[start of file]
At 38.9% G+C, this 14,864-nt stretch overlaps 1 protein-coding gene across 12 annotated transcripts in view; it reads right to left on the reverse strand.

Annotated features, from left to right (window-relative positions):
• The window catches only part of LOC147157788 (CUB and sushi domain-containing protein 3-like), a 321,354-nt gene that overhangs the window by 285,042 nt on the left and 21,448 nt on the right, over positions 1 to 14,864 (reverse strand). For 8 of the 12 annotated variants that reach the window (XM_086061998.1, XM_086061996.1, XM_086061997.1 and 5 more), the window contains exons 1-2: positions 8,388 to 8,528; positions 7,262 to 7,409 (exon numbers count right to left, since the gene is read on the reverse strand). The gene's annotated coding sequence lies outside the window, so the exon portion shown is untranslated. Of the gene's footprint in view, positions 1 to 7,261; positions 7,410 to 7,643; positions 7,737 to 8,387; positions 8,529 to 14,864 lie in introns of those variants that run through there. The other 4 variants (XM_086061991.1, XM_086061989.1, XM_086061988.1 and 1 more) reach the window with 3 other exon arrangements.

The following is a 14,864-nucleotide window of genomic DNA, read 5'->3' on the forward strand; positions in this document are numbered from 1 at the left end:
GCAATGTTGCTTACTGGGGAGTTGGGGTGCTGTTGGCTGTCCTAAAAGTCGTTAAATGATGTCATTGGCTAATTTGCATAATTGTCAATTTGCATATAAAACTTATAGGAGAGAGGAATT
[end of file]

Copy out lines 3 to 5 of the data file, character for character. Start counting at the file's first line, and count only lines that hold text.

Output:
• The window catches only part of LOC147157788 (CUB and sushi domain-containing protein 3-like), a 321,354-nt gene that overhangs the window by 285,042 nt on the left and 21,448 nt on the right, over positions 1 to 14,864 (reverse strand). For 8 of the 12 annotated variants that reach the window (XM_086061998.1, XM_086061996.1, XM_086061997.1 and 5 more), the window contains exons 1-2: positions 8,388 to 8,528; positions 7,262 to 7,409 (exon numbers count right to left, since the gene is read on the reverse strand). The gene's annotated coding sequence lies outside the window, so the exon portion shown is untranslated. Of the gene's footprint in view, positions 1 to 7,261; positions 7,410 to 7,643; positions 7,737 to 8,387; positions 8,529 to 14,864 lie in introns of those variants that run through there. The other 4 variants (XM_086061991.1, XM_086061989.1, XM_086061988.1 and 1 more) reach the window with 3 other exon arrangements.

The following is a 14,864-nucleotide window of genomic DNA, read 5'->3' on the forward strand; positions in this document are numbered from 1 at the left end:
GCAATGTTGCTTACTGGGGAGTTGGGGTGCTGTTGGCTGTCCTAAAAGTCGTTAAATGATGTCATTGGCTAATTTGCATAATTGTCAATTTGCATATAAAACTTATAGGAGAGAGGAATT